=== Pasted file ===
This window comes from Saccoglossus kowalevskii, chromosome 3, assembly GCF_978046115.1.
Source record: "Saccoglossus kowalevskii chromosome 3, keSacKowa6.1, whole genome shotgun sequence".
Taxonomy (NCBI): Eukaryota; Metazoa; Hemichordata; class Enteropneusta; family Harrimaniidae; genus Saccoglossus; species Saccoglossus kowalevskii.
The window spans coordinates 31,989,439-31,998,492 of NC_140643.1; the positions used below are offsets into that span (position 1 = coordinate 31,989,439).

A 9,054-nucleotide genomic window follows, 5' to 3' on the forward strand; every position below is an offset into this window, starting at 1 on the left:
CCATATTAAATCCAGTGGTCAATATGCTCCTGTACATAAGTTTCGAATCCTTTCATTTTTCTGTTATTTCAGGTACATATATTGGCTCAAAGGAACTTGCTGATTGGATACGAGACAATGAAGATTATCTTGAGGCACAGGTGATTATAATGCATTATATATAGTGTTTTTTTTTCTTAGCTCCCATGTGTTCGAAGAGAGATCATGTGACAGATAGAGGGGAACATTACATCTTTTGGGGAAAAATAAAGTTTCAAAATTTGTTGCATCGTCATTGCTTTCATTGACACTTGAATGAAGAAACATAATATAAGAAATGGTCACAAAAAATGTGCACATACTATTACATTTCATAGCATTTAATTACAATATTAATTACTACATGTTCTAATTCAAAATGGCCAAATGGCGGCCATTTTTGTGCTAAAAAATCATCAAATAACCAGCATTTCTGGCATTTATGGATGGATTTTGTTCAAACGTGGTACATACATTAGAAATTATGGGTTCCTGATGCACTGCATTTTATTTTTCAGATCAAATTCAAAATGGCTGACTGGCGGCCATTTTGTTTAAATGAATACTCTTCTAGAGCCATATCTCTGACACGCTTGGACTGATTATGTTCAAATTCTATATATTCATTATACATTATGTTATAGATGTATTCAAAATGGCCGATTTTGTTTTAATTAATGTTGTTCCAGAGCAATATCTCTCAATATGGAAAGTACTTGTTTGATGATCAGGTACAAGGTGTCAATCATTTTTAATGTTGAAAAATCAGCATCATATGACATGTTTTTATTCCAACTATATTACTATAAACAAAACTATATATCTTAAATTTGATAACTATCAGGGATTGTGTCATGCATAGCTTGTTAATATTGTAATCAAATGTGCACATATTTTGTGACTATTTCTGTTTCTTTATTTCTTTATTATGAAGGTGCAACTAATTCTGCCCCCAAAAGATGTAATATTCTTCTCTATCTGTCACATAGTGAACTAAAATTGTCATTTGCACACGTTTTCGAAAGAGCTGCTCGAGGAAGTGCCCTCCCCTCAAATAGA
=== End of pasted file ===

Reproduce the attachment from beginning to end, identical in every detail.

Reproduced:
This window comes from Saccoglossus kowalevskii, chromosome 3, assembly GCF_978046115.1.
Source record: "Saccoglossus kowalevskii chromosome 3, keSacKowa6.1, whole genome shotgun sequence".
Taxonomy (NCBI): Eukaryota; Metazoa; Hemichordata; class Enteropneusta; family Harrimaniidae; genus Saccoglossus; species Saccoglossus kowalevskii.
The window spans coordinates 31,989,439-31,998,492 of NC_140643.1; the positions used below are offsets into that span (position 1 = coordinate 31,989,439).

A 9,054-nucleotide genomic window follows, 5' to 3' on the forward strand; every position below is an offset into this window, starting at 1 on the left:
CCATATTAAATCCAGTGGTCAATATGCTCCTGTACATAAGTTTCGAATCCTTTCATTTTTCTGTTATTTCAGGTACATATATTGGCTCAAAGGAACTTGCTGATTGGATACGAGACAATGAAGATTATCTTGAGGCACAGGTGATTATAATGCATTATATATAGTGTTTTTTTTTCTTAGCTCCCATGTGTTCGAAGAGAGATCATGTGACAGATAGAGGGGAACATTACATCTTTTGGGGAAAAATAAAGTTTCAAAATTTGTTGCATCGTCATTGCTTTCATTGACACTTGAATGAAGAAACATAATATAAGAAATGGTCACAAAAAATGTGCACATACTATTACATTTCATAGCATTTAATTACAATATTAATTACTACATGTTCTAATTCAAAATGGCCAAATGGCGGCCATTTTTGTGCTAAAAAATCATCAAATAACCAGCATTTCTGGCATTTATGGATGGATTTTGTTCAAACGTGGTACATACATTAGAAATTATGGGTTCCTGATGCACTGCATTTTATTTTTCAGATCAAATTCAAAATGGCTGACTGGCGGCCATTTTGTTTAAATGAATACTCTTCTAGAGCCATATCTCTGACACGCTTGGACTGATTATGTTCAAATTCTATATATTCATTATACATTATGTTATAGATGTATTCAAAATGGCCGATTTTGTTTTAATTAATGTTGTTCCAGAGCAATATCTCTCAATATGGAAAGTACTTGTTTGATGATCAGGTACAAGGTGTCAATCATTTTTAATGTTGAAAAATCAGCATCATATGACATGTTTTTATTCCAACTATATTACTATAAACAAAACTATATATCTTAAATTTGATAACTATCAGGGATTGTGTCATGCATAGCTTGTTAATATTGTAATCAAATGTGCACATATTTTGTGACTATTTCTGTTTCTTTATTTCTTTATTATGAAGGTGCAACTAATTCTGCCCCCAAAAGATGTAATATTCTTCTCTATCTGTCACATAGTGAACTAAAATTGTCATTTGCACACGTTTTCGAAAGAGCTGCTCGAGGAAGTGCCCTCCCCTCAAATAGA